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From the opening of the production, there is a definite sense that this is a narrative in the form of Shirley Valentine, but from a West Belfast perspective. As the audience find their seats, they are greeted by tunes from Cyndi Lauper and Dolly Parton. It’s evident that this play is either about a night on the tiles with the girls, or a girly night in with a vodka and coke. It turns out to be the latter. As Bridie Murphy (Donna O’Connor) returns from a night out carrying a recently-stolen cardboard cut-out of George Clooney, it is clear that she has a story that she wants to tell George. She comically narrates various incidents in her life, from meeting her rioting husband, Seamus, to working in an Accident and Emergency department. With a very dead-pan sense of humour, particular to Northern Ireland, she presents the audience with a humorous account of a life during and after the Troubles.
Although fictional, Bridie’s story offers a perspective of history that is often forgotten or ignored by the history books. This is a tale of a West Belfast woman who had to act as “both mother and father” to her son when, shortly after their marriage, her husband was imprisoned for IRA activity. Not only that, but it also documents her attempts years later to renegotiate her relationship with Seamus when he is released from prison under the terms of the Good Friday Agreement.
The set is simple and uncluttered as Bridie takes her seat in an armchair centre stage, with only a painting of ‘The Last Supper’, a First Holy Communion photo and a clock hanging on the wall behind her. As she addresses the cardboard cut-out she tells George that they have a lot in common, that she too worked in a hospital, but that it was nothing like in ER as there was no sex in the linen cupboard and that, in fact, you were lucky to find linen in the linen cupboard.
From start to finish, the monologue – written by Brenda Murphy and Donna O’Connor – is made up of witty and often hilarious one-liners. Although the conflict in Northern Ireland is more than simply a backdrop to her story, there is no opportunity for the seriousness of the Troubles to enter her narrative. Under Tony Devlin’s direction, O’Connor is great as the 48-year old Bridie, bringing huge amounts of energy to the role and delivering each line with gusto. The text is riddled with stereotypes and nothing is sacred: Men, women, the English, the Irish, gays and straights are all ridiculed in some way for comic effect.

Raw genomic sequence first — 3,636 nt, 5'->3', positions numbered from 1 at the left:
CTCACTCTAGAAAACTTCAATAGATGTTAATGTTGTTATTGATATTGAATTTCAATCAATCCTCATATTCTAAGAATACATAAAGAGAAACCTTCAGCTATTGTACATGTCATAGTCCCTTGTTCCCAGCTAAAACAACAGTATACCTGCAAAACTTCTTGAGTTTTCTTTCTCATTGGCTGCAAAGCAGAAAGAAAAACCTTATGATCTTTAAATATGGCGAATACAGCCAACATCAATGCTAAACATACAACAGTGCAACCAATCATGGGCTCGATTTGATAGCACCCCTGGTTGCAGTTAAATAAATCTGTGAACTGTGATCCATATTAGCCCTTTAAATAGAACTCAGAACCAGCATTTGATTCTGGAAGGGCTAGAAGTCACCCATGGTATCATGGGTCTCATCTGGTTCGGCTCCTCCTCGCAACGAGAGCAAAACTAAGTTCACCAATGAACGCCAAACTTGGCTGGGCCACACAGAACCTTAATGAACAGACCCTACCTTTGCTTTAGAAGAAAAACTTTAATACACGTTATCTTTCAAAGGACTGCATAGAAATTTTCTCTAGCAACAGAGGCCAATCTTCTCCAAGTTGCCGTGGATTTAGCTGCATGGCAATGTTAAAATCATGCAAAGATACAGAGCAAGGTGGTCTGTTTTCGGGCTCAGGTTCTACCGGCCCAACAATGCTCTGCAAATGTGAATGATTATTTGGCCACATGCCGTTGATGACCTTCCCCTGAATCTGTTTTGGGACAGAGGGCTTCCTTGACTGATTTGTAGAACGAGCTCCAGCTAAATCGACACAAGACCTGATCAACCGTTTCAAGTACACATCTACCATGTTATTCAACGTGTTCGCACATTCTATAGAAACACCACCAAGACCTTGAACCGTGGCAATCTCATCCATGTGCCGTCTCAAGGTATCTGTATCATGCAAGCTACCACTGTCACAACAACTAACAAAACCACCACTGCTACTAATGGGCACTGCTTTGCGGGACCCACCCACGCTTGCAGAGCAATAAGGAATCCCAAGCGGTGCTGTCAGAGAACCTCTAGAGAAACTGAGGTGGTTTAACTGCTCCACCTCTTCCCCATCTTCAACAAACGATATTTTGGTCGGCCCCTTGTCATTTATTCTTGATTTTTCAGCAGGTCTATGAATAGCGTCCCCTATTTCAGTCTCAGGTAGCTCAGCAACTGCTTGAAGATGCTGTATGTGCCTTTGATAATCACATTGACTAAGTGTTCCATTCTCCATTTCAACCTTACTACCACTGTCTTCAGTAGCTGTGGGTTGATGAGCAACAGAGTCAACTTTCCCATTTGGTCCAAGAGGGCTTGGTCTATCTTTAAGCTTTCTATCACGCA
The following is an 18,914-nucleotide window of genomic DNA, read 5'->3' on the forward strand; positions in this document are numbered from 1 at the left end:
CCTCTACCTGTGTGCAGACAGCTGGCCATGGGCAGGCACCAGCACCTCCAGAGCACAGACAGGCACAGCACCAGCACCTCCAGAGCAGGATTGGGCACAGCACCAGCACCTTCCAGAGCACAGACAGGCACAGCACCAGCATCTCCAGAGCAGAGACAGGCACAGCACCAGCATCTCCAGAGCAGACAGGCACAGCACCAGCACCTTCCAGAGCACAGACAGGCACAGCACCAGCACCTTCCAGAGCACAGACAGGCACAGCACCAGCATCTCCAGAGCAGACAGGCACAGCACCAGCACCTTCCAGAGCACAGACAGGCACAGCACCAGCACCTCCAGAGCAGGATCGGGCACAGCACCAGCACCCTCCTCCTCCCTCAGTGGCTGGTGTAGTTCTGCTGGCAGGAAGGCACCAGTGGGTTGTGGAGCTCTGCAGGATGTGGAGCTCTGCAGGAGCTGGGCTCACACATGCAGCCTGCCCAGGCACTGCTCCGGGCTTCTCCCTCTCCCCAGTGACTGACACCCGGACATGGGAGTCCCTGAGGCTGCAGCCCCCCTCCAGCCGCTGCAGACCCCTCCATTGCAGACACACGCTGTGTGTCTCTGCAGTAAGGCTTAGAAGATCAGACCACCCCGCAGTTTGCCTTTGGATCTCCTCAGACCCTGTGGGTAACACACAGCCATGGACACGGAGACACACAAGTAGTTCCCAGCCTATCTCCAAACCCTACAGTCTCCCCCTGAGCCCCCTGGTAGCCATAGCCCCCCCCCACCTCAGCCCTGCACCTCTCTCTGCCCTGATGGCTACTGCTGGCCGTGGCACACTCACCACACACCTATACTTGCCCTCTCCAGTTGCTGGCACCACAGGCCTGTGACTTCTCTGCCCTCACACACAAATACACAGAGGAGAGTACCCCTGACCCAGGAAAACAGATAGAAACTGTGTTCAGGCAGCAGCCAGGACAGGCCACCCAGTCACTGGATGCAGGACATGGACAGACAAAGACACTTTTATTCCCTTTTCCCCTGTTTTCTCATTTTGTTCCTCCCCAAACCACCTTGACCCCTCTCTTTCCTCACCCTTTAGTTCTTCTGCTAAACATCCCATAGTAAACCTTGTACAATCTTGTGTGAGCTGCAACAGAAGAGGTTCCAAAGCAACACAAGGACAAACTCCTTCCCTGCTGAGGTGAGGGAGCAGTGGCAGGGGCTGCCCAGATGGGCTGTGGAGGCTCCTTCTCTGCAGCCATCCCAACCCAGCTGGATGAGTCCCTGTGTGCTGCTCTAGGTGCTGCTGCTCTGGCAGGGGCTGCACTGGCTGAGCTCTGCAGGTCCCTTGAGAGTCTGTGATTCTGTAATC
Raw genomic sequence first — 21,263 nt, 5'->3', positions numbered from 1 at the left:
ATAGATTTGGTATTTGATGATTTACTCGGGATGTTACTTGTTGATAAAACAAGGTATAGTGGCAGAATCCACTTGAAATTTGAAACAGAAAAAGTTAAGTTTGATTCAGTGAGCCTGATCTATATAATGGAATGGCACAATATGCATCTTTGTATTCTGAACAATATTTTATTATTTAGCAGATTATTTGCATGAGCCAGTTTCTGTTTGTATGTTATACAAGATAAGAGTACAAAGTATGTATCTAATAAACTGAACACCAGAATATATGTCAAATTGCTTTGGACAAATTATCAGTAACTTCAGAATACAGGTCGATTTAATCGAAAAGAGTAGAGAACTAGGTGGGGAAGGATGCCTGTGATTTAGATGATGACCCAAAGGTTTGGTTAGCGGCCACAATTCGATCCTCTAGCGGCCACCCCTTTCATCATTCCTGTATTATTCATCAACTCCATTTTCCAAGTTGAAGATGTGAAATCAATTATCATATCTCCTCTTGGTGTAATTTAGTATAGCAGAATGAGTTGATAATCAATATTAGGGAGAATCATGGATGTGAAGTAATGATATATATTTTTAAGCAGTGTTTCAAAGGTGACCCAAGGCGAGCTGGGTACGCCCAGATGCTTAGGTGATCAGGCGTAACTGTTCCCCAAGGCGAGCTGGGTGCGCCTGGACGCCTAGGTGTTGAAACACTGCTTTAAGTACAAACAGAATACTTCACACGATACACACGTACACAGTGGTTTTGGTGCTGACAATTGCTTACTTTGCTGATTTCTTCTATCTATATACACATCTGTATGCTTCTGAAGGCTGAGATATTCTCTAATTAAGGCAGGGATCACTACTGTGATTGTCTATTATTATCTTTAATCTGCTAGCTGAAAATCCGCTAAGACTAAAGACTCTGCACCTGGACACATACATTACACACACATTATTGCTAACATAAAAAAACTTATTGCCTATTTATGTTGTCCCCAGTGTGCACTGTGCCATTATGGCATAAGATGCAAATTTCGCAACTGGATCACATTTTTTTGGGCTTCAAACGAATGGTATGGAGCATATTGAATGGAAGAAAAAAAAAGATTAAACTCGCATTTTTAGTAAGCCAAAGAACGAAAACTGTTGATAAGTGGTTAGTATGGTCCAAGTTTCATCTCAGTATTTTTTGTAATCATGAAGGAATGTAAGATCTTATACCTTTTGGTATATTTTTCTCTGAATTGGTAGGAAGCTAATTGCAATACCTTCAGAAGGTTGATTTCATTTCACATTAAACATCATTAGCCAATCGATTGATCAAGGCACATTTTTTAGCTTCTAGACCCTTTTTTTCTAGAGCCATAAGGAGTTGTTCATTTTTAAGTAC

However, as the play progresses, such are the amount of one-liners, it is as if O’Connor is performing at a stand-up comedy gig rather than delivering a monologue, and at times, the boundaries between O’Connor and her character become blurred. At one point Bridie tells her story about a night in a gay bar and re-enacts her karaoke singing of ‘I Will Survive’. She then encourages the audience to join in, which they do, and for a moment it feels like the production has become a pantomime. As Bridie continues to recount her tale she is cheered on by the audience, as if she is a real person. Also, while her story may progress chronologically, there is no central narrative thread through the monologue. In essence, the motivation to return after the interval is not due to a desire to find out what happens to Bridie, but to hear some more witty gags.
Brassneck Theatre Company has created a production that is extremely entertaining, as revealed by the standing ovation that it received. The use of local place names and local slang suggest that it may appeal to Northern Irish audiences in particular, but Bridie’s story also has something for everyone. Filled with stereotypes and simplifications of the history of Northern Ireland, the play is by no means an in-depth analysis of the Troubles – nor does it try to be. But for those looking for some light-hearted fun and a few laughs, this is the play to see.